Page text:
Cyberbullying | News
Missouri Middle School Shoves Back on Bullying with Hotline
- By Dian Schaffhauser
A Missouri school district that began using a hotline to allow students to report bullying reported a 92 percent drop in student discipline cases. Black Hawk Middle School, part of the Warren County R-3 school district in Warrenton, began using SchoolReach's CyberBully Hotline at the beginning of the most recent school year. Whereas the school disciplined about 60 students last year for fighting, in the current year that has dropped to five students.
"It wasn't chaos, but it was a wake-up call that we needed to do something," said Associate Principal Shawn Kelsc. Some fights were "horseplay taken to an extreme level." Others were "incidents that were of a harassment or bullying nature."
The new hotline provides a unique number that students or parents can text or call to make anonymous reports about incidents of bullying, fighting, or other concerns. The application sends a report to school administrators as they're received and provides a mechanism for two-way, real time communication — anonymously — between school administrators and the reporting party.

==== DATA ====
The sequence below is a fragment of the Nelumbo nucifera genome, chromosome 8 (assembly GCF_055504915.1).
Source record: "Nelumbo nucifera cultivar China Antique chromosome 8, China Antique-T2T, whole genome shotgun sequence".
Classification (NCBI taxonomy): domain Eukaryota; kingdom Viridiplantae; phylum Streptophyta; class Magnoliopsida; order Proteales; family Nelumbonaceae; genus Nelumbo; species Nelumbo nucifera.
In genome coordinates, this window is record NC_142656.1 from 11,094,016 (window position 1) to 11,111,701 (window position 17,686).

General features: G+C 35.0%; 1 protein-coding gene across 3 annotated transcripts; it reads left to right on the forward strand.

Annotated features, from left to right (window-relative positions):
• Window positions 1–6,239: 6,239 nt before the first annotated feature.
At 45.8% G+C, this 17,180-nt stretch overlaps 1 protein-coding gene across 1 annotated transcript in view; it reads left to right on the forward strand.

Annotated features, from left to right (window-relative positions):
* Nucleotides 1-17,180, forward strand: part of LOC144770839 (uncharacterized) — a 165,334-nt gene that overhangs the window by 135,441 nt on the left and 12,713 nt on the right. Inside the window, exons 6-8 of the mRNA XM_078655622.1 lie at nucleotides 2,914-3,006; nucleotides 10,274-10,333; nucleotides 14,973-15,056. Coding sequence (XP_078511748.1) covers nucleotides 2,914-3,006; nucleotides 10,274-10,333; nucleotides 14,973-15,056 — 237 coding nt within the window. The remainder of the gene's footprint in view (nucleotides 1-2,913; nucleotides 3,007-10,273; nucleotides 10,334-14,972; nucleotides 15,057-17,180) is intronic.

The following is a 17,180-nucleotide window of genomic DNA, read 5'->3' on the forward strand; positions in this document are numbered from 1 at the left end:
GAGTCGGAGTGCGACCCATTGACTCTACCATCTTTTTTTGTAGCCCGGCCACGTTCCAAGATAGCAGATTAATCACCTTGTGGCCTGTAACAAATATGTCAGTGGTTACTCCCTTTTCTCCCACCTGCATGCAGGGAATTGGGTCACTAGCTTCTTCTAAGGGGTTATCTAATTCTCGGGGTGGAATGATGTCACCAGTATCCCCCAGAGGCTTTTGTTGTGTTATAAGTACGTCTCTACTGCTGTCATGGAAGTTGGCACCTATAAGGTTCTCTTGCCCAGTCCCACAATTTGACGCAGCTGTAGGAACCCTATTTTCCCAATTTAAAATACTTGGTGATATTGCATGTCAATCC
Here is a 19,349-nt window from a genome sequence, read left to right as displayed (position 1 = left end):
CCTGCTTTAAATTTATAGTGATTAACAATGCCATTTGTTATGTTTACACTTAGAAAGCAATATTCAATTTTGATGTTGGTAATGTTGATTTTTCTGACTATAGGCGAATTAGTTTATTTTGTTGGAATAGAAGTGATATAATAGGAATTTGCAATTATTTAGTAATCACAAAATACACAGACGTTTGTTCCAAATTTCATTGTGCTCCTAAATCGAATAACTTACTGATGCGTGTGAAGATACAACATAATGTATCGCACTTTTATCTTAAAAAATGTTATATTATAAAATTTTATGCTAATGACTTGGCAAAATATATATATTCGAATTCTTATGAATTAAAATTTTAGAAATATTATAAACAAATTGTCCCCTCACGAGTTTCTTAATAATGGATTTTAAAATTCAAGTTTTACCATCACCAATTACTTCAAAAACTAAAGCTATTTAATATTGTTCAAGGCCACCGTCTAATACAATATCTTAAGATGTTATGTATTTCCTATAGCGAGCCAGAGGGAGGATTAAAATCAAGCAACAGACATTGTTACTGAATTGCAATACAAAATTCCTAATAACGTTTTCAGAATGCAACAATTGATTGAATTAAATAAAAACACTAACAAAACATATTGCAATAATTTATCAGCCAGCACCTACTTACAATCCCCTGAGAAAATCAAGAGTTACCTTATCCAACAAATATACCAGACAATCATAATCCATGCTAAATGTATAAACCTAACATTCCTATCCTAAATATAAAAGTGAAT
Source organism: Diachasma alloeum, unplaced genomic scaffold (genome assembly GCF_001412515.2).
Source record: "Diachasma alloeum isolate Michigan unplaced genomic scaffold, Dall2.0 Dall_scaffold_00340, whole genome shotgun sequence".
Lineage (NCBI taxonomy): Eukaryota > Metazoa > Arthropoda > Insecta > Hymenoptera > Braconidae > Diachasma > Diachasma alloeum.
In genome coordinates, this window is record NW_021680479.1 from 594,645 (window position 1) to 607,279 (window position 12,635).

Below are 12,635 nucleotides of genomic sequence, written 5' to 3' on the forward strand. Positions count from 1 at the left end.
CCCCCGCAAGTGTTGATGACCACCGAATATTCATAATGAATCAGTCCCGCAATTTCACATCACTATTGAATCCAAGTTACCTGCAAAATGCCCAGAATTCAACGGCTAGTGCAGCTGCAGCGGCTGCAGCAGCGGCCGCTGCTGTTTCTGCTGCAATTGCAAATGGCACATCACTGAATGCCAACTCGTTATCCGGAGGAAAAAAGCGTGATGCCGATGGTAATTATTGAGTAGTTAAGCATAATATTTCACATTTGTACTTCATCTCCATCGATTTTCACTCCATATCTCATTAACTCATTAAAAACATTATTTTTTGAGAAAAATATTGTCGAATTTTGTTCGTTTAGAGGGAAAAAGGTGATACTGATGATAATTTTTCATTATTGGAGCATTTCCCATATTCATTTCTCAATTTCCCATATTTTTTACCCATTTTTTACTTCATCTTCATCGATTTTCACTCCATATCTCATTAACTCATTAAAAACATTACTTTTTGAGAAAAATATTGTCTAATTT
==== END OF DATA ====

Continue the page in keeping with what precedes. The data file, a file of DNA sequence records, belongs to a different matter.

Kelsch noted that the service provides students with a simple way to inform their school about potential problems. "Kids will tell us, 'We heard these kids arguing, and they might be ready to fight,'" he said. "I feel like this allows us to intervene before things escalate to a critical level."
He believes use of the hotline has averted some incidents. "When something big does happen, it's often the first way we get information about it," he said.
Kelsch noted that the service is also receiving reports on school bus bullying, substance possession, and weapons.
According to Assistant Superintendent Gregg Klinginsmith, the program has been integrated with the district's character education and safety efforts. "We have a [positive behavior intervention supports] program, a character camp for middle school students, and we work closely with our school resource officer to nip things in the bud," he said. "With the CyberBully Hotline, we're being proactive instead of reactive in addressing problems."
Dian Schaffhauser is a writer who covers technology and business for a number of publications. Contact her at firstname.lastname@example.org.